Group Response to Cranford VI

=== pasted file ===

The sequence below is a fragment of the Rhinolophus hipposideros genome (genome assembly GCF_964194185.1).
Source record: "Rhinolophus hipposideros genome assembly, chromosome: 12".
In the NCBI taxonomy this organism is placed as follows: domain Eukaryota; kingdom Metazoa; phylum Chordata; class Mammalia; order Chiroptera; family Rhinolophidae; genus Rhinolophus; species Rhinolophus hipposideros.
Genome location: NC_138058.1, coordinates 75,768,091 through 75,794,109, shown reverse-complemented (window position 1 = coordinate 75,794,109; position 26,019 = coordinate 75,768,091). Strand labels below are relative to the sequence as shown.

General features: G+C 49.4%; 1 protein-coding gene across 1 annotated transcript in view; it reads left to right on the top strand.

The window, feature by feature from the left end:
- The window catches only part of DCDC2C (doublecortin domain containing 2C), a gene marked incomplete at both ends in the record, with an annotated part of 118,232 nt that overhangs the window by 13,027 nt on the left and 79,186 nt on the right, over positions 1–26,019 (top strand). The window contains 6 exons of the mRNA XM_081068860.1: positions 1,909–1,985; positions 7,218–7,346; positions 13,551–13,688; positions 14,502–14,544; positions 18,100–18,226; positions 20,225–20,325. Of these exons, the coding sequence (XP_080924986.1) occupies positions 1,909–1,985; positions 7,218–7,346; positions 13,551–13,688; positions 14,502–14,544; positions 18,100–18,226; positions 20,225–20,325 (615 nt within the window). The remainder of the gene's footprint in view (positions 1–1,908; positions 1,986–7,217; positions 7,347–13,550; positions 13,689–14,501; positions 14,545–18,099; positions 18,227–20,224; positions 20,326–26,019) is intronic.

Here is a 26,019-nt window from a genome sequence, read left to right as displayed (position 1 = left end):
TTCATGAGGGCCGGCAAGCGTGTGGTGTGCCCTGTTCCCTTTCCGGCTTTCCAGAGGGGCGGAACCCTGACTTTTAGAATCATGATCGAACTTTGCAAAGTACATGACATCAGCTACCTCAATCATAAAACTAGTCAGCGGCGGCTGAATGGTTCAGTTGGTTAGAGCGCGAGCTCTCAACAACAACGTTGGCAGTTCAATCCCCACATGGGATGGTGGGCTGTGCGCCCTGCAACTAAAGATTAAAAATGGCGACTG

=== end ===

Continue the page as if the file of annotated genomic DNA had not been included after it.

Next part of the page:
After this week’s midterms and papers, I am glad to be able to get back into Cranford. It is written in prose, I don’t need to write a paper on it, and it requires no memorization besides a general understanding of the plot. That is not to say I have forgotten it; on the contrary I now have a firm grasp on who is who. Like the characters of a weekly television show I can prescribe personality traits and my own conception of appearance to each distinctive lady of Cranford. I can see how Victorians were so interested in these periodical stories. The story itself for this week felt bittersweet to me. Despite all of Cranford’s humor there is a sad undertone to many of its chapters. Samuel Brown or Signor Brunoni is one of many funny characters with a sad story. The discovery that he is an ordinary man, that is currently sick, wipes away the panic of the previous chapter. “Somehow, we all forgot to be afraid,” ponders the narrator (160). It’s funny that the humanizing of one suspicious character dissolves the fears of all the Cranford women. Yet this funny moment is offset by the tragedy of Signor Brunoni’s family. Six of their children die, leaving them with only one daughter (164). It seems Elizabeth Gaskell never wants Cranford to seem too sunny. My favorite bit of Cranford Humor, however, comes from this bittersweet aspect of the stories. The ladies shun Lady Glenmire for her impending marriage to Mr. Hoggins (170). From what we know of Victorian society and what Dr. Fieldberg told us of the Victorian marriage market, the Cranford ladies should strive for marriage. They shun it instead. Cranford seems to follow its own rules. I like that they create their own rationale and treat Cranford as the pinnacle of society. Their ideals are as malleable they need to be but it is an adaptation of their existence that lets them be happy. It’s silly but I think it is a realistic way that real people justify their existence. I’m not saying the Cranford ladies should be married but some, like Miss Matty are merely playing along to maintain their Cranford social status. I am looking forward to more Cranford rules next installment and hoping to find out if “Aga Jenkyns,” is “poor Peter.”

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